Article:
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Barn! Done!

I think some days Dan thought we'd never get to this point. But it finally did, and the barn is done!

Before I give you the tour, however, I'd like to show you a photo of the original building that stood in that spot.

Photo from January 2010. Original goat shed behind on left.

You can see that the new barn pretty much fills the same footprint, with the carport slab becoming the floor for the milking and feed storage room.

Now, on to the tour. Hyperlinks will take you to other blog posts with more information. This is the milking room side.

Several of you asked me to report how the rainwater catchment tanks worked. As you can see, very well! The problem is that we're not happy with the experimental filtering system Dan tried. It catches the debris, but the water isn't as clear as we like. It will have to be changed but that's a topic for another blog post. As a side note, the tanks are a favorite shady napping spot for our best rat catcher.


Moving around the corner toward the back we're greeted by the girls.

The overhang gives them a nice loafing area. It's also a place to feed the little girls so their mothers can eat in peace.

I slip a hog panel behind the barn doors until everyone is finished eating.

Here's a view of the entire back of the barn.

This area is completely fenced in to make a t-shaped corral. Gates on the other end make pasture rotation easier.

Continuing around to the other side...

Note the long windows at the top. Those are for the hay loft.


The timber posts and beams were home-milled. The hay feeder is directly under a hay chute in the hay loft.

Hay loft ladder

Hay loft with hay chute. Windows in the earlier photo are on the right.

The does are fed along the milking room wall.


From the milking room...

Every doe knows her spot & comes willingly when it's time to eat. Each
is kept from helping herself to her neighbor's feed by a clip to her collar.

This set-up makes it easy to bring the milking does to the stanchion for milking, and then back again.

Daisy on the milking stand.

The white cabinet in the background was originally in our kitchen before we remodeled. (If you're interested in kitchen remodels, I have before and after shots of ours here.) I'm glad we saved the cabinet because it's perfect for storing my goat supplies. Also for filling feeders.

Trash cans hold feed, minerals, etc.

To the left of the cabinet is a rack for holding the bucks' feeding pans.

The calendar helps me keep track of pasture rotation.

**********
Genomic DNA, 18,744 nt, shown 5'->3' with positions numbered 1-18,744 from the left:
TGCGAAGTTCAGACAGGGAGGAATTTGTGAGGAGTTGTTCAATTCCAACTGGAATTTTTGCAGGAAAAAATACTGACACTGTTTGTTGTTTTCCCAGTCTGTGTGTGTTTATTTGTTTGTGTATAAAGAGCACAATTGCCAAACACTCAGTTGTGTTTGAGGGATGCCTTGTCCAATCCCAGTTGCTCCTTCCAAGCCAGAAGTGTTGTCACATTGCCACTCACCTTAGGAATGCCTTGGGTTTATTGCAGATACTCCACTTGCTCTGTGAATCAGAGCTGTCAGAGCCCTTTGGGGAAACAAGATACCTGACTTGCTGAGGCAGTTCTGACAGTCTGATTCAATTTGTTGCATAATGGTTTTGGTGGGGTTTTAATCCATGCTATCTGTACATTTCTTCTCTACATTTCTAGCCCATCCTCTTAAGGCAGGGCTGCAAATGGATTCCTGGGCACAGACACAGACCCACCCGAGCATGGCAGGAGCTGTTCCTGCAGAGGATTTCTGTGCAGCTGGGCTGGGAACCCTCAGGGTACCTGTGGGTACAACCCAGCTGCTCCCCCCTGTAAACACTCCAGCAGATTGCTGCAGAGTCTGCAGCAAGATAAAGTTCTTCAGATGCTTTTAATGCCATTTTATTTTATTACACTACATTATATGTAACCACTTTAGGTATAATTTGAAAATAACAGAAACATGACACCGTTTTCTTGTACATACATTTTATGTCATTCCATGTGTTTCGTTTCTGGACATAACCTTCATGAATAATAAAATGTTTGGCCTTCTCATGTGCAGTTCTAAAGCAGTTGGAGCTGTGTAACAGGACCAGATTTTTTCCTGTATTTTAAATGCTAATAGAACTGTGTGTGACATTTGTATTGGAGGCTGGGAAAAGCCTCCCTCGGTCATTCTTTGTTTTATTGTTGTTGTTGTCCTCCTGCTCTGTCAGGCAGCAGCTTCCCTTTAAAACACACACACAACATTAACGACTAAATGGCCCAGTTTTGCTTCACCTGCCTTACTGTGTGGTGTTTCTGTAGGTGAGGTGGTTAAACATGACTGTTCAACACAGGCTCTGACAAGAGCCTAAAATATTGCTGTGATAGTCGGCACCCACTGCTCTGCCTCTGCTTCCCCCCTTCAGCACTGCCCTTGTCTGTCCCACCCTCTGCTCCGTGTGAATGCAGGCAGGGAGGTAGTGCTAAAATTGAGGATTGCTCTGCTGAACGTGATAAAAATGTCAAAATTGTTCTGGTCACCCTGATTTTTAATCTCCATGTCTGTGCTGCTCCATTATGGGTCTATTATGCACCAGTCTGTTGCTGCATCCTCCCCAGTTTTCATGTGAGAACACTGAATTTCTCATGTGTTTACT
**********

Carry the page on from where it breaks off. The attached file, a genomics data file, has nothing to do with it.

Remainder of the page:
On the right is a handy shelf for supplies I want to keep at the ready.

One of my favorite features in the skylight.

This wasn't a part of the original plan, but came about because we had purchased metal roofing panels for a new carport roof. When the carport proved to need extensive repair, we decided to use the panels for the milking room roof instead. However! The panels were 16 feet long and we needed 18 feet. We filled in the difference with translucent poly-panels.

When it's dark out, a solar shed light works very well.

On the opposite wall is my workbench and shelves for pasture seed.

The last wall holds a flashlight by the front door, broom, whisk broom, dust pan and step ladder.

The shelves contain extra feeders and various odds and ends that don't have a home yet. 

In the center of the room next to the milking stand is my drying rack.

I lined the shelves with layers of fiberglass window screening. Between the layers I dry chopped greens and herbs for the goats. They get a handful or so on their morning feed ration for extra vitamins and minerals.

My home grown vitamin and mineral mix. Details here.

This is stored in one of the trash cans near the cabinet with the other feeds.

And last but not least, the finishing touch, hung just yesterday.

A barn warming gift from my good friend
Goatldi, who blogs at New Life on the Farm.

It graces the corner of the milking room.

This is definitely the biggest project we've ever done. A barn has been under discussion for years, and I can't even remember how many plans we drew up and how many ideas we tossed around. I lived with a lot of make-do arrangements, and it was from those that many of the ideas came for this one. It's a wonderful feeling to finally check this project off the to-do list.

Thank you so much for taking my tour! I hope you enjoyed it!

Barn! Done! © October 2018 by Leigh  


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